The GRIPS (GRound-based Infrared P-branch Spectrometer measurement system operated by the German Remote Sensing Data Center of the German Aerospace Center (DLR-DFD derives temperatures of the mesopause region by observing hydroxyl (OH airglow emissions in the near infrared atmospheric emission spectrum originating from a thin layer at approximately 87 km height.

    The GRIPS instrument is in principle suited for the detection of infrasonic signals generated by e.g. tsunamis and other geo-hazards. This is due to the fact that the infrasound caused by such events should induce observable short-period fluctuations in the OH airglow temperatures. First results obtained during a field campaign performed at the Environmental Research Station "Schneefernerhaus", Zugspitze (47.4° N, 11.0° E from October to December 2008 are presented regarding potential sources of meteorological and orographical origin.

    An adequate distinction of the overlapping infrasonic signatures caused by different infrasound sources in the OH temperature record is needed for the ascription to the proper source. The approach presented here could form a contribution to a hazard monitoring and early warning system.

  14. Growth potential of exponential- and stationary-phase Salmonella Typhimurium during sausage fermentation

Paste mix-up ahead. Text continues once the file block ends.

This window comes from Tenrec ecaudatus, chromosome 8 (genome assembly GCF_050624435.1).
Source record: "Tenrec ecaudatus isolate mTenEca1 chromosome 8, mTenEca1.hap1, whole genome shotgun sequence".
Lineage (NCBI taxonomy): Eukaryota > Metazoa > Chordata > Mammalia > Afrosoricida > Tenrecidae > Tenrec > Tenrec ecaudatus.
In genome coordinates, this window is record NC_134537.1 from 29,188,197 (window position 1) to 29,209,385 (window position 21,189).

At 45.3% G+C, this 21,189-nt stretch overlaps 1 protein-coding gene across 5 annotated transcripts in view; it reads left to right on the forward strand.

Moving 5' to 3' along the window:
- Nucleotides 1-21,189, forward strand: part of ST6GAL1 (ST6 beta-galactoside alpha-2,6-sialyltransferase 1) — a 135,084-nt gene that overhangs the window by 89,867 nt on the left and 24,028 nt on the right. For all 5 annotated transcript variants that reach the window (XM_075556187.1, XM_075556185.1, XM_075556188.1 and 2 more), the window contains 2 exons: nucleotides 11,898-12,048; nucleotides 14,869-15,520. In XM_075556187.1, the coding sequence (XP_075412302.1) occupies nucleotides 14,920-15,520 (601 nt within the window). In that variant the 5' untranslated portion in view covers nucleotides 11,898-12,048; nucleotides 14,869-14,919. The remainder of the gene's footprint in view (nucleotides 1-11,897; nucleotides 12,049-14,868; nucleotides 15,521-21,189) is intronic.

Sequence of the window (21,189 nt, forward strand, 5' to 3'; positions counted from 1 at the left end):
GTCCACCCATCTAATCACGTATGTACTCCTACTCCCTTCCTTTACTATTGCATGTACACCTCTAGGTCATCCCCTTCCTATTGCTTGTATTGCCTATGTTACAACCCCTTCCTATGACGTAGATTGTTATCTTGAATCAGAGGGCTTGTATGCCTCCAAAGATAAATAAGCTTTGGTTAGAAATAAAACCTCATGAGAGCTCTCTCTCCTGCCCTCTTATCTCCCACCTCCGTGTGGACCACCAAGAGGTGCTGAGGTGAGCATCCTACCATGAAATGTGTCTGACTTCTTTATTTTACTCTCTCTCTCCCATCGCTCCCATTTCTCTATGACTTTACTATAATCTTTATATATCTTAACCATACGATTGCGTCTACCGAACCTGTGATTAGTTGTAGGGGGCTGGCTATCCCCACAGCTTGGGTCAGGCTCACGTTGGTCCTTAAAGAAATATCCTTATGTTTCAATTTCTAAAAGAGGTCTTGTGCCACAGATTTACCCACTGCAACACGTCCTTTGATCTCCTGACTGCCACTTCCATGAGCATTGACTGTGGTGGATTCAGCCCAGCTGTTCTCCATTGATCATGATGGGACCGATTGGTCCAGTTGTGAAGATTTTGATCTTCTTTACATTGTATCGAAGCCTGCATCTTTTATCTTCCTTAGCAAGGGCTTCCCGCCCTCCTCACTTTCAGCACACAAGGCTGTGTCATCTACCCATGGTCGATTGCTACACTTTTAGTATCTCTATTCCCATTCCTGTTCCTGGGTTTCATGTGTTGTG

DEFF Research Database (Denmark)

    Birk, Tina; Henriksen, Sidsel; Müller, K.

    2016-01-01

    - and stationary-phase Salmonella Typhimurium (DT12 and DTU292) during freezing at − 18 °C and their subsequent growth potential during 72 h sausage fermentation at 25 °C. After 0, 7 and > 35 d of frozen storage, sausage batters were prepared with NaCl (3%) and NaNO2 (0, 100 ppm) and fermented with and without...

  15. A modeling framework for investment planning in interdependent infrastructures in multi-hazard environments.

    Energy Technology Data Exchange (ETDEWEB)

    Brown, Nathanael J. K.; Gearhart, Jared Lee; Jones, Dean A.; Nozick, Linda Karen; Prince, Michael

    2013-09-01

    Currently, much of protection planning is conducted separately for each infrastructure and hazard. Limited funding requires a balance of expenditures between terrorism and natural hazards based on potential impacts. This report documents the results of a Laboratory Directed Research & Development (LDRD) project that created a modeling framework for investment planning in interdependent infrastructures focused on multiple hazards, including terrorism. To develop this framework, three modeling elements were integrated: natural hazards, terrorism, and interdependent infrastructures. For natural hazards, a methodology was created for specifying events consistent with regional hazards. For terrorism, we modeled the terrorists actions based on assumptions regarding their knowledge, goals, and target identification strategy. For infrastructures, we focused on predicting post-event performance due to specific terrorist attacks and natural hazard events, tempered by appropriate infrastructure investments. We demonstrate the utility of this framework with various examples, including protection of electric power, roadway, and hospital networks.